Booklist Review

I mark a circle on the calendar. I have ten days and nine nights. The opening of this adoption story shows a young Asian girl marking May 10 on a calendar. As she waits for her mom to return, she counts down each day by doing something that's a clue: cutting a red paper heart, helping Grandpa redecorate her room, watching her dad buying new furniture, practicing holding a baby, and washing her old teddy bear. Then Grandma makes a little pink dress and Daddy closes his dry-cleaning store. Interspersed with the girl's actions are wordless scenes of Mom signing papers and flying home with the new baby sister. Heo's stylized artwork fills the pages with family warmth in this welcome and endearing addition to adoption books. The calendar device is exactly childlike, as is the girl's first-person voice. An author's note refers to personal acquaintances who have adopted Korean babies.--Cummins, Julie Copyright 2009 Booklist

School Library Journal Review

PreS-Gr 2-A child eagerly anticipates an event and uses simple sentences to express her excitement about what is going to happen. Heo relates two parallel stories here. One features the girl and her calendar countdown with text such as, "Daddy buys some new furniture. I have five days and four nights" and "I wash my old Teddy Bear. I have four days and three nights." Then readers learn what she is preparing for as the illustrations show the mother's journey to Korea to adopt a new baby and bring her home. Signs and labels in Korean appear throughout the book. The exquisite oil, pencil, and collage illustrations dovetail with the quiet, simple tone of the text. Heo's distinctive, uncluttered style is very effective as it reinforces the narrator's focus on the event. The pictures have fanciful angles and random details that will intrigue most children. For example, while Grandma "makes a little pink dress," spools of thread, a pincushion, buttons, and a tape measure, as well as a cat, seem to float about her. Most books about waiting for the arrival of an adoptive baby are aimed at older children and delve into negative feelings about a new sibling. This one is a worthwhile addition to most collections.-Deborah Vose, Highlands Elementary School, Braintree, MA (c) Copyright 2010. Library Journals LLC, a wholly owned subsidiary of Media Source, Inc. No redistribution permitted.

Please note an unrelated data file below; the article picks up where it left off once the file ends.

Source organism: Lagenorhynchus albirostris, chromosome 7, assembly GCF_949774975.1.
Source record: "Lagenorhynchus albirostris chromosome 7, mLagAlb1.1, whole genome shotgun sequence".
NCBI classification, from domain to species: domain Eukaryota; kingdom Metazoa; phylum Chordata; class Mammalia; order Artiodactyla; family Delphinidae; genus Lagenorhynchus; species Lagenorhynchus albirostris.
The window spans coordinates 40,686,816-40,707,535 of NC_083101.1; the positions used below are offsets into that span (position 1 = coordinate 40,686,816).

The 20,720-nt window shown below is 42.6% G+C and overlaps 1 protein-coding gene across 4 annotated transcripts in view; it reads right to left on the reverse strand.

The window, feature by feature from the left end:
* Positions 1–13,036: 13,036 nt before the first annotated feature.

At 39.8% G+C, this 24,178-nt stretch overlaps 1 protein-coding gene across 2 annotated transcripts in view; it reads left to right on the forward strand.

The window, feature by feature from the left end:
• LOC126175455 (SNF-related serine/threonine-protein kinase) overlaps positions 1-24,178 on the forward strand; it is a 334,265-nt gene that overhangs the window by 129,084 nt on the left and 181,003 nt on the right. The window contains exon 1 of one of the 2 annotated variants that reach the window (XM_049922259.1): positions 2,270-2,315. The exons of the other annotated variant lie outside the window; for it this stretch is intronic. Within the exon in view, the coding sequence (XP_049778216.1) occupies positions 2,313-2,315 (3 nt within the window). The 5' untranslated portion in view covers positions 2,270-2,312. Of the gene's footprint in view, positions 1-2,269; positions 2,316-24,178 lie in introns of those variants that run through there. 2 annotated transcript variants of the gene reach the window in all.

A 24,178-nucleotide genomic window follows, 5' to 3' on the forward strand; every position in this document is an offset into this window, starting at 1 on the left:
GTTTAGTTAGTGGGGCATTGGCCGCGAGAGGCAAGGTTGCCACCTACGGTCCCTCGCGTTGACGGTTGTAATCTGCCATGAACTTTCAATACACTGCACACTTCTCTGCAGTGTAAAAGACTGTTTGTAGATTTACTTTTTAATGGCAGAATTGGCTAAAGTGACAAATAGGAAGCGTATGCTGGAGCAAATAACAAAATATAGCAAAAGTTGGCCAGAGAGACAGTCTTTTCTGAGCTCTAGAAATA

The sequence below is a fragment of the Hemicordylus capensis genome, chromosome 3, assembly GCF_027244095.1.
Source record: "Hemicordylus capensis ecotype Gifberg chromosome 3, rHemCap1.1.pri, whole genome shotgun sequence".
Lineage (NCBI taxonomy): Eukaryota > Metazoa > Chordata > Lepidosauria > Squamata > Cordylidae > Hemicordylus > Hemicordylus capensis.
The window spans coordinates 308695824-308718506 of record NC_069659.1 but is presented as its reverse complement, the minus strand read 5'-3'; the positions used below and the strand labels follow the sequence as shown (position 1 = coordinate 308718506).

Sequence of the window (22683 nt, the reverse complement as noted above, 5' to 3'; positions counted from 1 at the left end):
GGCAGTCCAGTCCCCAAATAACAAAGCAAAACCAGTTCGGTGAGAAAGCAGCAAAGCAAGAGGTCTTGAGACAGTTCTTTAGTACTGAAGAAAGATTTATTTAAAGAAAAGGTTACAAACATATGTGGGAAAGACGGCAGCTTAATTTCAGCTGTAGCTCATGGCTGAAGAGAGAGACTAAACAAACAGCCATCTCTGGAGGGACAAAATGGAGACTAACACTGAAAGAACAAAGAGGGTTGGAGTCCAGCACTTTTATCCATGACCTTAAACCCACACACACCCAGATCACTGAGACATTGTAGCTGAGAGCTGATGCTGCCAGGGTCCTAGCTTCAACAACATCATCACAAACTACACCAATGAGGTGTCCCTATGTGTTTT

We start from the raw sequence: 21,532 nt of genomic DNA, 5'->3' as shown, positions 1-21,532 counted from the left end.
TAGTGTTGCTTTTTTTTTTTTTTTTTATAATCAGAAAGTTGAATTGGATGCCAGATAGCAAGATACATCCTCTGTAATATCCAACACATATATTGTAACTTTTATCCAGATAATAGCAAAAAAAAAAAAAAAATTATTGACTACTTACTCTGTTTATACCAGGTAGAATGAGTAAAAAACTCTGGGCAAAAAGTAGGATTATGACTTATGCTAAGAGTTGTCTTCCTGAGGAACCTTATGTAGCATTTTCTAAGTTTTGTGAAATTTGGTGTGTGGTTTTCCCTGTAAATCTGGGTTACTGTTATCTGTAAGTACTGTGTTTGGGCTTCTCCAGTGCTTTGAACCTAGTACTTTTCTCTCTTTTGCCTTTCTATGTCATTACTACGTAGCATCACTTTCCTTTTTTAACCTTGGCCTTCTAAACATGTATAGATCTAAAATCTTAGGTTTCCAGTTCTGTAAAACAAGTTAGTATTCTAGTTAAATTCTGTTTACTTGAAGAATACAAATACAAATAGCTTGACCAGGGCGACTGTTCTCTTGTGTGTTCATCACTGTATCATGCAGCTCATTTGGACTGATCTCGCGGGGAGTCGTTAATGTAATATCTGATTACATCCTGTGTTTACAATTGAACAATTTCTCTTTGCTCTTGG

Kirkus Review

In gorgeous folk-artstyle oil-and-pencil illustrations, Korean-born Heo translates the oft-weighty anticipation of an overseas adoption into a young Asian-American girl's literal countdown to the arrival of her little sister. The girl first marks a red circle on her calendar at May 10: "I have ten days and nine nights." Then, she and her father say goodbye to her mother at the airport: "I have nine days and eight nights." So continues the countdown. The many wordless spreads and spare text allow ample room forand may demandmore in-depth discussion, as the book focuses solely on preparations for welcoming a new baby and not on any emotional aspects of a child confronted with a new sibling, such as, say, fear and loathing. The depictions of the Korean adoption office, the foster home and the airplane trip homeall in a contrastingly blue-hued palettewill help children demystify the parts of the baby-fetching process they missed out on. Unfortunately, this visually pleasing offering still misses its mark. (author's note) (Picture book. 5-8) Copyright Kirkus Reviews, used with permission.